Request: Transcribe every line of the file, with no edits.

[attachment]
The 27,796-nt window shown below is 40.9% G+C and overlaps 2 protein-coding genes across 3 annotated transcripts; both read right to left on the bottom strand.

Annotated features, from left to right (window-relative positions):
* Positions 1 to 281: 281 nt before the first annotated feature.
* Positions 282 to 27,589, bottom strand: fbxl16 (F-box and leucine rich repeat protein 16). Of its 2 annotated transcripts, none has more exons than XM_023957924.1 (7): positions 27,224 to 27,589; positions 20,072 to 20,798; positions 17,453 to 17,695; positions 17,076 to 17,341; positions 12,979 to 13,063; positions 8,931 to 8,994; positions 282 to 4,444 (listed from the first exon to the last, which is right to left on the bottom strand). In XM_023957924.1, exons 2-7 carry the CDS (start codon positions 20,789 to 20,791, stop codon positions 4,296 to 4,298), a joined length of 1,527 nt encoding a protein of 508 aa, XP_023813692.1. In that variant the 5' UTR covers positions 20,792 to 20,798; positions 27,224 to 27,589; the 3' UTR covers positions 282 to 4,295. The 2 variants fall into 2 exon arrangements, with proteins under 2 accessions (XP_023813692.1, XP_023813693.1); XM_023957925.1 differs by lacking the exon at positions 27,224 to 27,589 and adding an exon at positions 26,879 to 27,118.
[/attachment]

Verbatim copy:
The 27,796-nt window shown below is 40.9% G+C and overlaps 2 protein-coding genes across 3 annotated transcripts; both read right to left on the bottom strand.

Annotated features, from left to right (window-relative positions):
* Positions 1 to 281: 281 nt before the first annotated feature.
* Positions 282 to 27,589, bottom strand: fbxl16 (F-box and leucine rich repeat protein 16). Of its 2 annotated transcripts, none has more exons than XM_023957924.1 (7): positions 27,224 to 27,589; positions 20,072 to 20,798; positions 17,453 to 17,695; positions 17,076 to 17,341; positions 12,979 to 13,063; positions 8,931 to 8,994; positions 282 to 4,444 (listed from the first exon to the last, which is right to left on the bottom strand). In XM_023957924.1, exons 2-7 carry the CDS (start codon positions 20,789 to 20,791, stop codon positions 4,296 to 4,298), a joined length of 1,527 nt encoding a protein of 508 aa, XP_023813692.1. In that variant the 5' UTR covers positions 20,792 to 20,798; positions 27,224 to 27,589; the 3' UTR covers positions 282 to 4,295. The 2 variants fall into 2 exon arrangements, with proteins under 2 accessions (XP_023813692.1, XP_023813693.1); XM_023957925.1 differs by lacking the exon at positions 27,224 to 27,589 and adding an exon at positions 26,879 to 27,118.